babies turned away (Lewis, Sullivan, & Ramsay, 1992). Emotions were interwoven
with cognitive processing, serving as outcomes of mastery and as the energizing
force for continued involvement and learning.
Emotions and Social Behavior
Children’s emotional signals, such as smiling, crying, and attentive interest, powerfully affect
the behavior of others. Similarly, the emotional reactions of others regulate children’s social
Careful analyses of caregiver–infant interaction reveal that by 3 months, a complex communication system is in place in which each partner responds in an appropriate and carefully timed fashion to the other’s cues (Weinberg et al., 1999). In several studies, researchers
disrupted this exchange of emotional signals by having the parent assume either a still-faced,
unreactive pose or a depressed emotional state. Two- to 7-month-olds tried facial expressions, vocalizations, and body movements to get the parent to respond again. When these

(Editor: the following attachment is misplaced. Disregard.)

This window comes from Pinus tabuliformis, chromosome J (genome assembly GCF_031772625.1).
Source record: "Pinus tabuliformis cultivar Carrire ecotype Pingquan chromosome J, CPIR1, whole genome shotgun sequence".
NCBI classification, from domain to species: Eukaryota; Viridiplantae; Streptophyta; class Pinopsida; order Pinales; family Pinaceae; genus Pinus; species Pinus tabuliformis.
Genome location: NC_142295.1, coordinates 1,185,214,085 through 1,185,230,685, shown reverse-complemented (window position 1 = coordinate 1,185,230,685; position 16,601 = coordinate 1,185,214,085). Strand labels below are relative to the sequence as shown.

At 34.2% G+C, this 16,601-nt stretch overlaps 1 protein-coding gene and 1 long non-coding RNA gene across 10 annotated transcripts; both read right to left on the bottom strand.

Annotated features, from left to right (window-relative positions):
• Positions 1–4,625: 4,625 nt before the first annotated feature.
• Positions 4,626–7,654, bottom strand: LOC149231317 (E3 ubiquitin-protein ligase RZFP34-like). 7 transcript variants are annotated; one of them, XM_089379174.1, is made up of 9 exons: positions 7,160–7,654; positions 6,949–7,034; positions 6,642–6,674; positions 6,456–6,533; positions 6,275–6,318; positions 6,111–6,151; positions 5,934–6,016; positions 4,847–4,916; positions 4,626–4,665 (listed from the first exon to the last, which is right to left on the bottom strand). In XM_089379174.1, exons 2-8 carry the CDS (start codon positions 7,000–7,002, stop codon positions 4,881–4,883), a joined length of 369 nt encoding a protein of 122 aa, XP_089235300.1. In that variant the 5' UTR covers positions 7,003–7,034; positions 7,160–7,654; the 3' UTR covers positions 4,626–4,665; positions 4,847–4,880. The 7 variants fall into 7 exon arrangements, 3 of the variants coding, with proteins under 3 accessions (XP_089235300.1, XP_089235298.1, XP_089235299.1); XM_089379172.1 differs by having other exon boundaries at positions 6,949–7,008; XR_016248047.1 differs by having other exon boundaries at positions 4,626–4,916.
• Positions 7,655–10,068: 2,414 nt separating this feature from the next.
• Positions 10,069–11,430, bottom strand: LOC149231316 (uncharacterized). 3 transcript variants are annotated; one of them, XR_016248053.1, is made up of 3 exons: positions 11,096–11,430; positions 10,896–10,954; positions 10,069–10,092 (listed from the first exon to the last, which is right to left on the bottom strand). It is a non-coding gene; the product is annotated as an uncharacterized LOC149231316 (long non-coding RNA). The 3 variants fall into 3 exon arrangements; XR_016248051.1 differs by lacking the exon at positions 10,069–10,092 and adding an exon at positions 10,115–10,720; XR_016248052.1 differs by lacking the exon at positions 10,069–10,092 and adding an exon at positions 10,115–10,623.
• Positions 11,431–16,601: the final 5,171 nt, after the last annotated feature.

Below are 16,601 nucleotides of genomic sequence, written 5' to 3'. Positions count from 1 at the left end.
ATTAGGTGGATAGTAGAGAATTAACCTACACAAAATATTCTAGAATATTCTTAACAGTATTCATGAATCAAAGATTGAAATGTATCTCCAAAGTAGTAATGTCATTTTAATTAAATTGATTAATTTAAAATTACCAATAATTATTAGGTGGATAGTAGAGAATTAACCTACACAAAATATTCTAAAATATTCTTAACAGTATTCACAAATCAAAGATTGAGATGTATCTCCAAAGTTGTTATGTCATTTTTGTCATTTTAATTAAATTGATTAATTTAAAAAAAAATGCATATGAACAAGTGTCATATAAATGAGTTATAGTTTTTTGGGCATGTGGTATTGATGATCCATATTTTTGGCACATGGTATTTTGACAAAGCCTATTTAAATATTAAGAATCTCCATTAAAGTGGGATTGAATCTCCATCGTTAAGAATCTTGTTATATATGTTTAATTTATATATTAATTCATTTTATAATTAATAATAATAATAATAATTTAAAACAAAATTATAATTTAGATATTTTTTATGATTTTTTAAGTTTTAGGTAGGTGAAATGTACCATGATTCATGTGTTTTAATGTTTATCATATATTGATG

efforts failed, they turned away, frowned, and cried (Moore, Cohn, & Campbell, 2001;
Papousek, 2007). This still-face reaction occurs only when natural human communication is
disrupted (not to a still-faced doll or to the mother wearing a still-faced mask) and is identical in American, Canadian, and Chinese babies, suggesting that it is a built-in withdrawal
response to caregivers’ lack of communication (Kisilevsky et al., 1998; Legerstee & Markova,
CHAPTER 10 Emotional Development
2007). Clearly, when engaged in face-to-face interaction, even young infants expect their
partners to be emotionally responsive. To learn more about the impact of parental depression on children’s emotional and social adjustment, consult the Biology and Environment
box on page 402.
With age, emotional expressions become deliberate means through which infants communicate, and babies monitor the emotional expressions of others to assess their intentions
and perspectives. For example, caregivers initiate nearly all positive emotional exchanges with